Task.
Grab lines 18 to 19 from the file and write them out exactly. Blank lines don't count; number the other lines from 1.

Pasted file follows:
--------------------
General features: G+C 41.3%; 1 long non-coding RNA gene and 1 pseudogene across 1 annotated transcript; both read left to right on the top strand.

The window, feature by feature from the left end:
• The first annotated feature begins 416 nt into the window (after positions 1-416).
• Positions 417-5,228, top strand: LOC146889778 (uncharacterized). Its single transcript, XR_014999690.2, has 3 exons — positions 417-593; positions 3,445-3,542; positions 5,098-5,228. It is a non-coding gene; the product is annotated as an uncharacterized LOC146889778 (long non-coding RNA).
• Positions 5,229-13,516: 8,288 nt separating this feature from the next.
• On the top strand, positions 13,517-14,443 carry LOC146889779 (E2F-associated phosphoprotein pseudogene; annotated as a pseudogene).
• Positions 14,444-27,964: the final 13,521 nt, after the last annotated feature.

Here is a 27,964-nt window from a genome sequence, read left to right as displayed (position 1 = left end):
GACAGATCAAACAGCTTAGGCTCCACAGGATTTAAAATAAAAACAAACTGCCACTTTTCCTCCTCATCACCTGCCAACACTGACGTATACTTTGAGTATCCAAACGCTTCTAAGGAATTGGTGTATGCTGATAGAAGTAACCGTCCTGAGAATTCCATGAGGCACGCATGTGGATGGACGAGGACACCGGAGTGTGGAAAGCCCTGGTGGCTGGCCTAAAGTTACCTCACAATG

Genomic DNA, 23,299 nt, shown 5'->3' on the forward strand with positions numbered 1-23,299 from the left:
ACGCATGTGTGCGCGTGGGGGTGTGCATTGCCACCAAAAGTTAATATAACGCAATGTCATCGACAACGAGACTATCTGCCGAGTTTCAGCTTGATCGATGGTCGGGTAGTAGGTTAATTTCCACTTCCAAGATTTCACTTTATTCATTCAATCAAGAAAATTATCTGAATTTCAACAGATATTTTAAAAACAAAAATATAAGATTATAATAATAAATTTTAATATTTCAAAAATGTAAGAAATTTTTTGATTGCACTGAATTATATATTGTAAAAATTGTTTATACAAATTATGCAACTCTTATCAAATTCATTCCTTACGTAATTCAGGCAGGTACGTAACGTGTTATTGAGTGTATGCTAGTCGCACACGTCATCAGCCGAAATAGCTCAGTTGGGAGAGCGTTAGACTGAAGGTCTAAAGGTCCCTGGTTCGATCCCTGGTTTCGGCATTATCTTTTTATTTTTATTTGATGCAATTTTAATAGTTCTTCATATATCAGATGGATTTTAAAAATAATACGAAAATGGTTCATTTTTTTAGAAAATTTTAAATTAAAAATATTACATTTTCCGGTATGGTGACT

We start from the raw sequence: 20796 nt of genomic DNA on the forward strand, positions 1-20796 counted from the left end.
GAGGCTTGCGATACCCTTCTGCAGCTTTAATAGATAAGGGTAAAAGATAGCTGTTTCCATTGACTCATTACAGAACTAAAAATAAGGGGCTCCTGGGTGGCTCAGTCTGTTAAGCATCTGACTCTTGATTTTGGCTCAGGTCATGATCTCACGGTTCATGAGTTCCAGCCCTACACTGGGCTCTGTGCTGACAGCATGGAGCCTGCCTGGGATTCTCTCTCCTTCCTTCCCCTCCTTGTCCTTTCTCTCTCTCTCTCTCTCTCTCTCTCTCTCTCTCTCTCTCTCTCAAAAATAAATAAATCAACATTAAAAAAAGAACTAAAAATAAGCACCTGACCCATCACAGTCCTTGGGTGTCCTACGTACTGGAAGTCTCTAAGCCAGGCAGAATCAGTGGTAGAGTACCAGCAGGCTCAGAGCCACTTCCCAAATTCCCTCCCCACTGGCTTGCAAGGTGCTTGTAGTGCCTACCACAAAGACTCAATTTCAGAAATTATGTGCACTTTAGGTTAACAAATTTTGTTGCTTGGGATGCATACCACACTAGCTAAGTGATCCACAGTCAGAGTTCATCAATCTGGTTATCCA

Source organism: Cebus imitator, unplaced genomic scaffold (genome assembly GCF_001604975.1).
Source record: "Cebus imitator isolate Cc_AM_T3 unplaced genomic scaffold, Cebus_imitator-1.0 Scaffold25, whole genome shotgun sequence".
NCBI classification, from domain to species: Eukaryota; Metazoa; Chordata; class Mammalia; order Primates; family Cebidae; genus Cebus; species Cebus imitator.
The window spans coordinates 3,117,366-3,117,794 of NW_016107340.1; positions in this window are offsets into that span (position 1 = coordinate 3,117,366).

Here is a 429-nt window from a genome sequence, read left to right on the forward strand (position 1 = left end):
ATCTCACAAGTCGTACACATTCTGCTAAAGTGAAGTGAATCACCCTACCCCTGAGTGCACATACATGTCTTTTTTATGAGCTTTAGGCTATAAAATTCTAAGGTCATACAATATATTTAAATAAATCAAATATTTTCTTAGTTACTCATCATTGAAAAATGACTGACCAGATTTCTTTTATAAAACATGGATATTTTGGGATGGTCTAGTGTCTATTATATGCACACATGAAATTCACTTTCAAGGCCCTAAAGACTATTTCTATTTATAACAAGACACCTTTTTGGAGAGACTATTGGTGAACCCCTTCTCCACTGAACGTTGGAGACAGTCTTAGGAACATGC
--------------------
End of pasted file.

Here is a 429-nt window from a genome sequence, read left to right on the forward strand (position 1 = left end):
ATCTCACAAGTCGTACACATTCTGCTAAAGTGAAGTGAATCACCCTACCCCTGAGTGCACATACATGTCTTTTTTATGAGCTTTAGGCTATAAAATTCTAAGGTCATACAATATATTTAAATAAATCAAATATTTTCTTAGTTACTCATCATTGAAAAATGACTGACCAGATTTCTTTTATAAAACATGGATATTTTGGGATGGTCTAGTGTCTATTATATGCACACATGAAATTCACTTTCAAGGCCCTAAAGACTATTTCTATTTATAACAAGACACCTTTTTGGAGAGACTATTGGTGAACCCCTTCTCCACTGAACGTTGGAGACAGTCTTAGGAACATGC